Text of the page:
Contact force

In physics, a contact force is a force that acts at the point of contact between two objects,[1] in contrast to body forces. Contact forces are described by Newton's laws of motion, as with all other forces in dynamics.

Contact forces are ubiquitous and are responsible for most visible interactions between matter. Pushing a car up a hill or kicking a ball are some everyday examples where contact forces are at work. In the first case the force is continuously applied by the person on the car, while in the second case the force is delivered in a short impulse. Certain contact forces describe specific phenomena and are important enough to have been given unique names. The most common instances of this include friction, normal force, and tension.

In the Standard Model of modern physics, the four fundamental forces of nature are known to be non-contact forces. The strong and weak interaction primarily deal with forces within atoms, while gravity only affects objects on an astronomical scale. Molecular and quantum physics show that the electromagnetic force is the fundamental interaction responsible for contact forces. The interaction between macroscopic objects can be roughly described as resulting from the electromagnetic interactions between protons and electrons of the atomic constituents of these objects. Everyday objects do not actually touch each other; rather contact forces are the result of the interactions of the electrons at or near the surfaces of the objects (exchange force).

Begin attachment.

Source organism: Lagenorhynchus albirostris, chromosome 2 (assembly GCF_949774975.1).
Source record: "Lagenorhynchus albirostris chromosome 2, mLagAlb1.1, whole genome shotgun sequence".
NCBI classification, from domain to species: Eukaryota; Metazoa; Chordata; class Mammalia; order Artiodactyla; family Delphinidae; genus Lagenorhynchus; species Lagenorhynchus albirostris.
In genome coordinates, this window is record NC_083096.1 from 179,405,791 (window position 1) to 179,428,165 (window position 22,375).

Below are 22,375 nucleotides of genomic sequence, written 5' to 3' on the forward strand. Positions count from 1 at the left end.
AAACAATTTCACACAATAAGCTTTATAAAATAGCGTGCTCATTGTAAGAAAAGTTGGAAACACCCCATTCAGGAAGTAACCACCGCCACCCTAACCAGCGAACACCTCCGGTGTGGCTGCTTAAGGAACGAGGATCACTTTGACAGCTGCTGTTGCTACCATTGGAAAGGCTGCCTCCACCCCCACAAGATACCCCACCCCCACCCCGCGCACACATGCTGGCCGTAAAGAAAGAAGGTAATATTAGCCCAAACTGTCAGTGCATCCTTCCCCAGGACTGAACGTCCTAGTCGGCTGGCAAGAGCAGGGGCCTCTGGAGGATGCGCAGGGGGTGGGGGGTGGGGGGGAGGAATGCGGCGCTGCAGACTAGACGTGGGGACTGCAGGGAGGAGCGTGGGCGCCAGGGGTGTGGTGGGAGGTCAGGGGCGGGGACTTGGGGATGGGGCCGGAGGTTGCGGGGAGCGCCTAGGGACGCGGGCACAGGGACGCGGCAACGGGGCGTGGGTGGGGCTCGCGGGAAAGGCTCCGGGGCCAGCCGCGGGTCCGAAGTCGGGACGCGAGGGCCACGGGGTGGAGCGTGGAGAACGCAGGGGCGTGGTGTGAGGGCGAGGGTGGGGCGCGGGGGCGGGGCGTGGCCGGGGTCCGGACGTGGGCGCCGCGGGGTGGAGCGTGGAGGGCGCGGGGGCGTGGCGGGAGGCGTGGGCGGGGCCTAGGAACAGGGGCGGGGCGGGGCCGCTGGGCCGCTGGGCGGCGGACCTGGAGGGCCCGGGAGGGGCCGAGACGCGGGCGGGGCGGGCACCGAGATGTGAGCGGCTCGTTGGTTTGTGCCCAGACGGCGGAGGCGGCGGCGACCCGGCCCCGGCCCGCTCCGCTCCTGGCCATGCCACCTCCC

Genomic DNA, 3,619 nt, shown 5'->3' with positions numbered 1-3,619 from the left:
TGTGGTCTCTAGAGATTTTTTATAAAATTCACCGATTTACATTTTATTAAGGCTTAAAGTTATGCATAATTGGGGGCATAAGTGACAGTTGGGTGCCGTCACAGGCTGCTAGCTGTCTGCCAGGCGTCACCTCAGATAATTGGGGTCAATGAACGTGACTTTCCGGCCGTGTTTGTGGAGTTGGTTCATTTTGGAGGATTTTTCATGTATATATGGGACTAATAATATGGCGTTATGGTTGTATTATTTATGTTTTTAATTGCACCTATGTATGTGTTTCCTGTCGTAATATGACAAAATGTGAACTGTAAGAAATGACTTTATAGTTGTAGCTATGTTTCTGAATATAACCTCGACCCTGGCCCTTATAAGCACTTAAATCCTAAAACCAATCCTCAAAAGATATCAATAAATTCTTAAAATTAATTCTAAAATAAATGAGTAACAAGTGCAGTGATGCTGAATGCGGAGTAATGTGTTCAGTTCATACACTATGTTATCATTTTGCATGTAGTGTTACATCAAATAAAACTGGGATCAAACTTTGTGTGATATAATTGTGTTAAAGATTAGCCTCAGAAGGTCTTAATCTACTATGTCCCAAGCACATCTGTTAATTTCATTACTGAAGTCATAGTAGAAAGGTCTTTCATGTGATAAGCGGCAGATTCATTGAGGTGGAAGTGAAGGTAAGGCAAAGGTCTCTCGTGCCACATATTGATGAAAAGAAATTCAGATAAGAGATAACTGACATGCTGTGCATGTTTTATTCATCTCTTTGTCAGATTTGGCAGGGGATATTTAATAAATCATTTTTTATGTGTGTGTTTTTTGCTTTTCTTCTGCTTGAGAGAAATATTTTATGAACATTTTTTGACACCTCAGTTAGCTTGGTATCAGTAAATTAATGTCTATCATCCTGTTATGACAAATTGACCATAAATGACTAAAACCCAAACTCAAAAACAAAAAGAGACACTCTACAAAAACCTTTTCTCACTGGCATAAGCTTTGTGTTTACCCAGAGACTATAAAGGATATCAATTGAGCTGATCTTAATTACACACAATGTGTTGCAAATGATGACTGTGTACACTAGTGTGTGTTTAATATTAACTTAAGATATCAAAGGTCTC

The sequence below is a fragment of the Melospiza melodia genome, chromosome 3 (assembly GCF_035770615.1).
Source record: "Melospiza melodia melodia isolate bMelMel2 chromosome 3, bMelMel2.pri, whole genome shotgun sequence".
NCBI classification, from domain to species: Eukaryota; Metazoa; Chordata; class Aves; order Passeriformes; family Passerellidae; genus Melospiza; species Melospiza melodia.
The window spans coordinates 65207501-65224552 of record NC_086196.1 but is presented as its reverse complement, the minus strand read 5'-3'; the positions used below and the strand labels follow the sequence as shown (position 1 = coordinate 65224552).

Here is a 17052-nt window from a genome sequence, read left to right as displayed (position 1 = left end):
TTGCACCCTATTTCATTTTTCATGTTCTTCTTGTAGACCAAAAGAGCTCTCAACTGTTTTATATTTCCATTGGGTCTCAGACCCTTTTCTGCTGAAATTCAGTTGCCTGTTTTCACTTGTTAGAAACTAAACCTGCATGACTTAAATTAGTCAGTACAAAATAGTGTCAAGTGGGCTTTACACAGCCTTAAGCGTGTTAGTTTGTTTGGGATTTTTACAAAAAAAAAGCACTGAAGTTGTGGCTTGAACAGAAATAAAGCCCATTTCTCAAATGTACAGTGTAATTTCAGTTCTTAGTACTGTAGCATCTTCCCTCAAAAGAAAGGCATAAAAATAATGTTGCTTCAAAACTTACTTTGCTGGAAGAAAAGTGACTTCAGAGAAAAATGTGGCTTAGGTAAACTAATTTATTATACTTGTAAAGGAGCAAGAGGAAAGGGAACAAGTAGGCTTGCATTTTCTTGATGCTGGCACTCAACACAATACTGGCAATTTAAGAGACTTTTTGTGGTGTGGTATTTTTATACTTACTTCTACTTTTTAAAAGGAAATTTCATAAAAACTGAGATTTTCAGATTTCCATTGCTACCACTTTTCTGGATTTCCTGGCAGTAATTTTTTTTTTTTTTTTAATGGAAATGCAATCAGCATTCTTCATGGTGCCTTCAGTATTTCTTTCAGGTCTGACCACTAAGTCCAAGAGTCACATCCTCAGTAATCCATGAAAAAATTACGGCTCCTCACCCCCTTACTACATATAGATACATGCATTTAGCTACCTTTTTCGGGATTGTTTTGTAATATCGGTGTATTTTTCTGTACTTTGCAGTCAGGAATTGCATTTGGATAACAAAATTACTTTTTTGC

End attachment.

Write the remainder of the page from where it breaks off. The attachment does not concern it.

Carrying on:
An example of contact force commonly encountered in college-level physics is the force between two masses A and B which are lying next to each other and a force F is being applied on one of the masses, for example A. In such a case, the contact force will be proportional to the mass of B.

Hence, we can see the many examples of contact forces in everyday life. Contact forces can act through a rigid connector or a non rigid connector.

For example when a boy pulls a cart through a rope he is connecting the force applied through a non rigid connector (the rope). He could also pull the cart through the handle of the cart hence transferring the force through the rigid connector (the handle).

But from case A the boy cannot push the cart (disadvantage of non rigid connector).

From this investigation we can prove that: a rigid connector can push or pull but a non rigid connector can only pull.

See also


  1. ^ Knight, Randall (2008), Physics for Scientists and Engineers: A Strategic Approach (2 ed.), California: Pearson Addison-Wesley, ISBN 0-321-51671-0 p. 127
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